Greater Traders Point Meeting Summary

Wednesday, March 09, 2005

prepared by Steven Jones about the meeting held on March 2, 2005, at the West 86th Street Clubhouse, concerning Greater Traders Point area-wide issues.

Subject: March 2nd meeting at West 86th Clubhouse
First, let me thank you for attending last week’s meeting. Second, let me apologize for taking so long to get out this summary. This will be a very informal summary of the meeting. A lot has been happening, as I will explain, and I simply don’t have time to provide a more complete summary right now. If you feel I have omitted something important, then please let me know.

In attendance were 27 people representing at least 9 different neighborhoods as well as the PTRA, Historic Landmarks Foundation, Historic Trader’s Point. Also in attendance was our city-county councilor, Ike Randolph. The meeting began about 7 pm with Steve Jones asking representatives from each neighborhood to briefly explain their major concerns as well as their vision for how they would like to see the TP area develop. A discussion of these concerns ensued, followed by Ike Randolph’s explanation of the political realities of Marion County and the affect on zoning decisions and land use. Susan Blair of the PTRA then explained that organization’s role in the process. The beginnings of a plan of action were formulated in the latter part of the meeting.

Concerns and Discussion:
The comments and the discussion that followed clearly indicated that the overriding concern is the threat of both commercial development and high-density housing. The concern is that both would bring an increase in traffic and loss of the area’s historic, park-like beauty. Areas of immediate concern are the Ropkey and Beeler farms to the immediate west of I-465, as well as the Gakstatter farm at 86th and Moore. The Gakstatter farm is of concern because the proposed middle school on this location would pose problems similar to those brought by commercial development. In addition, the middle school would compromise the movement to designate Moore Road as a Rural Historic Preservation District. Residents of West 86th also expressed concern about potential development to their north on the Madera Flower farm, although this area does not appear to be an immediate threat.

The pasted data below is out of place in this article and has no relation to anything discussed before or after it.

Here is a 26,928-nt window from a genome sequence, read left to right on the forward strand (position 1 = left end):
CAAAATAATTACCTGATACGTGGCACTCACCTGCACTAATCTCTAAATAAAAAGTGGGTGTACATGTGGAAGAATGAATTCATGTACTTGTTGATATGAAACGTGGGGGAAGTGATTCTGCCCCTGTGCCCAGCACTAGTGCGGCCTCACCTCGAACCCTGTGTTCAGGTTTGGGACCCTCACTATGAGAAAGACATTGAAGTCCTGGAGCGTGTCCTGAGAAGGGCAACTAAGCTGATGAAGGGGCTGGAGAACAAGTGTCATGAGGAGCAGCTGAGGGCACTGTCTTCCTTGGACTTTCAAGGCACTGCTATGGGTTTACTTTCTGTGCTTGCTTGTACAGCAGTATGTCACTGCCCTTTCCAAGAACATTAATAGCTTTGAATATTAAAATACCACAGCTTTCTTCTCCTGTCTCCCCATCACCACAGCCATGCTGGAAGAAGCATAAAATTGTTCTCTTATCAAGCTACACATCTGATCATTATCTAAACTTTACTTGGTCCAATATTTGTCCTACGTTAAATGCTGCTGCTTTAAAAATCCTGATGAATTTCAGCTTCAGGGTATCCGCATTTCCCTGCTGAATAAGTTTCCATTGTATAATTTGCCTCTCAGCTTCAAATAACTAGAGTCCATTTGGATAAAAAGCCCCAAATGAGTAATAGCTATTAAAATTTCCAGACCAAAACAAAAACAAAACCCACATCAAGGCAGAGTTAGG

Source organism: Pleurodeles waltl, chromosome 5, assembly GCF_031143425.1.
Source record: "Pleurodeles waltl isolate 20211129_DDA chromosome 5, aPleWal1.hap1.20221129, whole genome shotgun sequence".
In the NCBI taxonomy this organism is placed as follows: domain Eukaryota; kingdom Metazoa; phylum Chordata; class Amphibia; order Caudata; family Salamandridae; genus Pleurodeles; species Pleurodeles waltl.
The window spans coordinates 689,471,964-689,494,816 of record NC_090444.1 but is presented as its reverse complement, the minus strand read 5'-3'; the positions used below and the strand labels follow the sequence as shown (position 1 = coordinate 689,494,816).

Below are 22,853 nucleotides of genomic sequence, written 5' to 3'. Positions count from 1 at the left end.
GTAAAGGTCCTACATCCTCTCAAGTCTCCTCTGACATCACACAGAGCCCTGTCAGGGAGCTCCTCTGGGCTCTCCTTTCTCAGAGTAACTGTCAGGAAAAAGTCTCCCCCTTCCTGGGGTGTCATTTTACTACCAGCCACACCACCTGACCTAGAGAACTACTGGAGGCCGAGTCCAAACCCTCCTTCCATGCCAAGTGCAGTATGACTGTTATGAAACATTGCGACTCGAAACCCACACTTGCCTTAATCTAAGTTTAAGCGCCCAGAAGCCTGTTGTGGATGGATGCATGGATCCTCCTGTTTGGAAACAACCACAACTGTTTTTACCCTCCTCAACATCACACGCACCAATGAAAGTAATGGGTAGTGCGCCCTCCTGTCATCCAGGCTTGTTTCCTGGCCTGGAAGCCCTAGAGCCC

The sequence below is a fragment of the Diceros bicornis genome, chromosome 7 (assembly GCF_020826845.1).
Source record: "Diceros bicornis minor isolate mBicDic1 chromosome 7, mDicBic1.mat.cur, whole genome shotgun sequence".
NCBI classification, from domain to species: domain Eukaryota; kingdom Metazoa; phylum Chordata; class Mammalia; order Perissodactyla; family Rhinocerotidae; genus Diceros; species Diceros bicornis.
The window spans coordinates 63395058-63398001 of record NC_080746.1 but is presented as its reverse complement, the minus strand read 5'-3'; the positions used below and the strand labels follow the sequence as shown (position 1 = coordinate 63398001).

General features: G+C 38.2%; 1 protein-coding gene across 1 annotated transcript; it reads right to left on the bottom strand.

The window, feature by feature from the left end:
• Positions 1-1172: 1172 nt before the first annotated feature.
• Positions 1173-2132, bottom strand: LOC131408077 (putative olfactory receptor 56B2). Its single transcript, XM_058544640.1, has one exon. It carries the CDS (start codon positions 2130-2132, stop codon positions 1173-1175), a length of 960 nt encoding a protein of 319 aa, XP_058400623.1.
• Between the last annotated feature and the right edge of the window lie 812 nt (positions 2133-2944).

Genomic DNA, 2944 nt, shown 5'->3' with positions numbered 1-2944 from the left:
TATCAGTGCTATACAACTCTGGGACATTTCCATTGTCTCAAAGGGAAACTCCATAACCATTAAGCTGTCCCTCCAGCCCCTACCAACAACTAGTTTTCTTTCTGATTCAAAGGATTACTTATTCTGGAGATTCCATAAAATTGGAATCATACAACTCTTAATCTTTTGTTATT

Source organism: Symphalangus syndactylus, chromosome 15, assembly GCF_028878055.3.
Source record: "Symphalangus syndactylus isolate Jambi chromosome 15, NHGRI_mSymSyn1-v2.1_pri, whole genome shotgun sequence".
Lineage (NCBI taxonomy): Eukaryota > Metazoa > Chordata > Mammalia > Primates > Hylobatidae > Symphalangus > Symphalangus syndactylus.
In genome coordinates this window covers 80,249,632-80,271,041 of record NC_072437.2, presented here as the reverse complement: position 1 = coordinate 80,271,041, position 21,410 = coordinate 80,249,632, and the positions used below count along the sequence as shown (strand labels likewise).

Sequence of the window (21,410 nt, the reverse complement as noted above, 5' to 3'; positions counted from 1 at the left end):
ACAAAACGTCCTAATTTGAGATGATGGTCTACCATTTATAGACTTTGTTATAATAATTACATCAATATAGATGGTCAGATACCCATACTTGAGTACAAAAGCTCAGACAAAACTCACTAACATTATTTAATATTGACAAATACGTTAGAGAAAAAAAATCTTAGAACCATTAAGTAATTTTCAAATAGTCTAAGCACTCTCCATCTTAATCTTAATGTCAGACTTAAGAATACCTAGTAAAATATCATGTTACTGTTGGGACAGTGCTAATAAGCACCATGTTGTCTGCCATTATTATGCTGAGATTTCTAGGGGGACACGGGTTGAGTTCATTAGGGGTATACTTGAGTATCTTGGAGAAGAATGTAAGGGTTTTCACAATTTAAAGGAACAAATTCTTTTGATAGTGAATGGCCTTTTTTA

Other issues of concern include Lakeside’s vulnerability to sediment from development to the north, the importance of Eagle Creek to central Indiana’s water supply, and IPL’s overly aggressive tree trimming policy. There was a brief discussion of the condition of Pike Schools, although the general consensus was that this is a larger issue, outside the scope of this group’s influence.

Political Reality:
Susan Blair explained that the efforts of PTRA have been compromised by the MDC through both the Goldsmith and Peterson administrations. No consensus was reached as to whether the neighborhoods represented at the meeting should create a formal organization, although it was agreed that such a group could be proactive, whereas PTRA’s role is to react to requests for zoning variances. Ike Randolph then explained that we could not expect this to change unless we as a community united to confront the MDC. Ike’s words were, in fact, proven prophetic earlier this week in Franklin Township, where residents united to oppose a high-density apartment that had had been approved by the MDC, despite being an apparently clear violation of the land use plan. The case was appealed to the City-County Council where Ike spoke eloquently on behalf of the residents, and the council overturned the MDC by a vote 23 to 1!
So, in just one week, the political situation looks much brighter in regards to the MDC! That is, the City-County Council may overrule the MDC in cases where the public unites in mass opposition. This has renewed hopes of defeating the Davis Homes project at 59th, near Guion. The hearing on this case is March 16th. Additionally, the Pike School Board is being encouraged to consider this site in lieu of the Gakstatter farm.

Action Plan:
A group on Moore Road is already doing all that is possible to persuade the Pike School Board not to acquire the Gakstatter farm. In addition, attorney Greg Silver has been engaged to represent those concerned about IPL’s trimming policy. Currently, Jacque Griffin and a few others are bearing this cost, alone, and they asked that others consider contributing to this cause given that it does affect the whole area.